US/Constitution

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The Constitution of the United States is a law for rulers and people, equally in war and in peace, and covers with the shield of its protection all classes of men, at all times and under all circumstances. No doctrine involving more pernicious consequences was ever invented by the wit of man than that any of its provisions can be suspended during any of the great exigencies of government.”
Ex Parte Milligan (1866)  [1]
Supreme Court of the United States

The Constitution of the United States is the supreme law of the United States of America. The Constitution, originally comprising seven articles, delineates the national frame of government. Its first three articles embody the doctrine of the separation of powers, whereby the federal government is divided into three branches: the legislative, consisting of the bicameral Congress (Article One); the executive, consisting of the president (Article Two); and the judicial, consisting of the Supreme Court and other Federal Courts (Article Three).

Articles Four, Five and Six embody concepts of federalism, describing the rights and responsibilities of state governments, the states in relationship to the federal government, and the shared process of constitutional amendment. Article Seven establishes the procedure subsequently used by the thirteen States to ratify it. It is regarded as the oldest written and codified national constitution in force.[2]

Since the Constitution came into force in 1789, it has been amended 27 times, including an amendment to repeal a previous one,[3] in order to meet the needs of a nation that has profoundly changed since the eighteenth century.[4] In general, the first ten amendments, known collectively as the Bill of Rights, offer specific protections of individual liberty and justice and place restrictions on the powers of government.[5]<ref.http://teachingamericanhistory.org/bor/bor-intro/</ref> The majority of the seventeen later amendments expand individual civil rights protections. Others address issues related to federal authority or modify government processes and procedures. Amendments to the United States Constitution, unlike ones made to many constitutions worldwide, are appended to the document.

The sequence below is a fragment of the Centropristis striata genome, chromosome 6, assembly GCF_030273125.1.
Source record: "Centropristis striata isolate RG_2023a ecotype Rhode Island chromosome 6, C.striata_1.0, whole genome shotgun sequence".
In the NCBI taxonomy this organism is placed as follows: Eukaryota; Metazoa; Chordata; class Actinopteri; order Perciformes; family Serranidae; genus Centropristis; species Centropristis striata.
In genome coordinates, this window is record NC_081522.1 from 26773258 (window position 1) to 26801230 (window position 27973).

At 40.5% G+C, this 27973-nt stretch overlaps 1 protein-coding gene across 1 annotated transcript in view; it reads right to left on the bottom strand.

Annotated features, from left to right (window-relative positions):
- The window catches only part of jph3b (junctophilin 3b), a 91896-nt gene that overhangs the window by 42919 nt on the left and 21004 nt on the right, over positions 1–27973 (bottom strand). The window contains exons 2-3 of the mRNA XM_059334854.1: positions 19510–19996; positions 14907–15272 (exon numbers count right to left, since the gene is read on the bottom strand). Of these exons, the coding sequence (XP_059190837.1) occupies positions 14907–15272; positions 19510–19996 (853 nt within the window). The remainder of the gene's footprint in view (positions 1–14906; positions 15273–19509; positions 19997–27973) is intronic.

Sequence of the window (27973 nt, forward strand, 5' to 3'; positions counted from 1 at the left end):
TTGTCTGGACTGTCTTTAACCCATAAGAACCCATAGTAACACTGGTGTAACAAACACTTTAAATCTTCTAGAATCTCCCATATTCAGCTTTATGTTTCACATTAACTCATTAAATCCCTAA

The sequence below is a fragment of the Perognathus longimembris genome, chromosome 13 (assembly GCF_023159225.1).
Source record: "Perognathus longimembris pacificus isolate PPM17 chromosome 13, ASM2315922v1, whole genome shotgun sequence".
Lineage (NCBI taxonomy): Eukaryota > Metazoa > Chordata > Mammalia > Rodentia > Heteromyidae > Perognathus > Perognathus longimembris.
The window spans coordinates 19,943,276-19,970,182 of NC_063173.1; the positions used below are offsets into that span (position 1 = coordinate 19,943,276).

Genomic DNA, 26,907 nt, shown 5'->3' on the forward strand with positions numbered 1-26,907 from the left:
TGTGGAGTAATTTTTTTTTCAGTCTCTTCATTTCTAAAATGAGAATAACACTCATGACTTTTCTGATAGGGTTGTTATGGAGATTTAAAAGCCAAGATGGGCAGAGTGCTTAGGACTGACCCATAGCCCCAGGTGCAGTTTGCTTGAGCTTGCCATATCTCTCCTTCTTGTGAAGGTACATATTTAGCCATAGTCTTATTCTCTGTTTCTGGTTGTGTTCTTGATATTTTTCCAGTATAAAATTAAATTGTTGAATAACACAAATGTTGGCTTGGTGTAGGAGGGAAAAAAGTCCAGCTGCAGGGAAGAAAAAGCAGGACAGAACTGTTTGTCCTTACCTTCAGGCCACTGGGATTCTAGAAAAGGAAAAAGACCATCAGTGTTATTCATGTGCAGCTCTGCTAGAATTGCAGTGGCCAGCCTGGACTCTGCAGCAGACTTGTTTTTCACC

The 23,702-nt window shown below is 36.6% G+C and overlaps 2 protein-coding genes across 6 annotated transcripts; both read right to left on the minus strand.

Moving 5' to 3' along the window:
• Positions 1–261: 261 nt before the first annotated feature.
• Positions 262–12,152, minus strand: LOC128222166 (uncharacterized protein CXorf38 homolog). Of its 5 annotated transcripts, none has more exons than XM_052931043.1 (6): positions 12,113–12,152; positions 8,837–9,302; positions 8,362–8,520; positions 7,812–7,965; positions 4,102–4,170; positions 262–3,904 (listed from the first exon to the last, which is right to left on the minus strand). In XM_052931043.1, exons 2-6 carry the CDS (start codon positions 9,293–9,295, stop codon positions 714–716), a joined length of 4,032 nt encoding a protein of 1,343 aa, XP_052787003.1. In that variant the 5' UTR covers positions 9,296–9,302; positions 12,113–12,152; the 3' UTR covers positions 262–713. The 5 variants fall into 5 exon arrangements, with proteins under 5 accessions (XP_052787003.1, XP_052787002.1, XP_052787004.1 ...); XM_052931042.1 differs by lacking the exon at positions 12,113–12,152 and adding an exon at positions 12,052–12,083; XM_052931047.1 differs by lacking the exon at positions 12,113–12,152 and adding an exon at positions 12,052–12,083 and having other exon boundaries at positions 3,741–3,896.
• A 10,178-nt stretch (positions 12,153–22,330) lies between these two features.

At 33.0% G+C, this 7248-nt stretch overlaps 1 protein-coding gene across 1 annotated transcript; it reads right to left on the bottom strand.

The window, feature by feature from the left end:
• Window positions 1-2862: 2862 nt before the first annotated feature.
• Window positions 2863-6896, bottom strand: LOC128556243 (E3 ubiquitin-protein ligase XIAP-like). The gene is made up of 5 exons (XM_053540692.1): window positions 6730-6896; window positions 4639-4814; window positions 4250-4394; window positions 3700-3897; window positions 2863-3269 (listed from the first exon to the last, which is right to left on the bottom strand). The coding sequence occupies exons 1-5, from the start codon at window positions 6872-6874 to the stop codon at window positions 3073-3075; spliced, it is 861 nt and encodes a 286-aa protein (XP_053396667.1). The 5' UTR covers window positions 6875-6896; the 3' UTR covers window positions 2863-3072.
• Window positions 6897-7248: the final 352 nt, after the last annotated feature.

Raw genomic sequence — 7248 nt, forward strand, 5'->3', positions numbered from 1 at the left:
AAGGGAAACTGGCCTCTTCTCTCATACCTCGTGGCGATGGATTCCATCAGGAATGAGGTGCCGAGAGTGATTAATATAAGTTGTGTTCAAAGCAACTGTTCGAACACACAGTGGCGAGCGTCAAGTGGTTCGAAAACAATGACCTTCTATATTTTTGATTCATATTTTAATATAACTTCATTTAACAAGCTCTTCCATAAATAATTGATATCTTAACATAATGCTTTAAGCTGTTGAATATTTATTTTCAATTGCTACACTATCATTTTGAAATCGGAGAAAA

All four pages[6] of the original US Constitution are written on parchment.[7]

According to the United States Senate:

"The Constitution's first three words—We the People—affirm that the government of the United States exists to serve its citizens. For over two centuries the Constitution has remained in force because its framers wisely separated and balanced governmental powers to safeguard the interests of majority rule and minority rights, of liberty and equality, and of the federal and state governments."

Extension to corporations

De facto repeal

...

 

Related Quotations

PageQuoteAuthorDate
George Carlin“Now, if you think you do have rights, I have one last assignment for ya. Next time you're at the computer get on the Internet, go to Wikipedia. When you get to Wikipedia, in the search field for Wikipedia, type in "Japanese-Americans 1942" and you'll find out all about your precious fucking rights.”George Carlin
George Carlin“But let’s say it’s true; let’s say God gave us these rights. Why would he give us a certain number of rights? The Bill of Rights of this country has ten stipulations, okay? Ten rights. And apparently, God was doing sloppy work that week because we've had to amend the Bill of Rights an additional 17 times. So God forgot a couple of things. Like...SLAVERY! Just fuckin' slipped his mind.”George Carlin
Leana Wen“There are privileges associated with being an American. That if you wish to have these privileges, you need to get vaccinated. Travel, and having the right to travel in our state, it’s not a constitutional right as far as I know to board a plane.”Leana Wen10 September 2021



References

Wikipedia.png This page imported content from Wikipedia on 3 August 2019.
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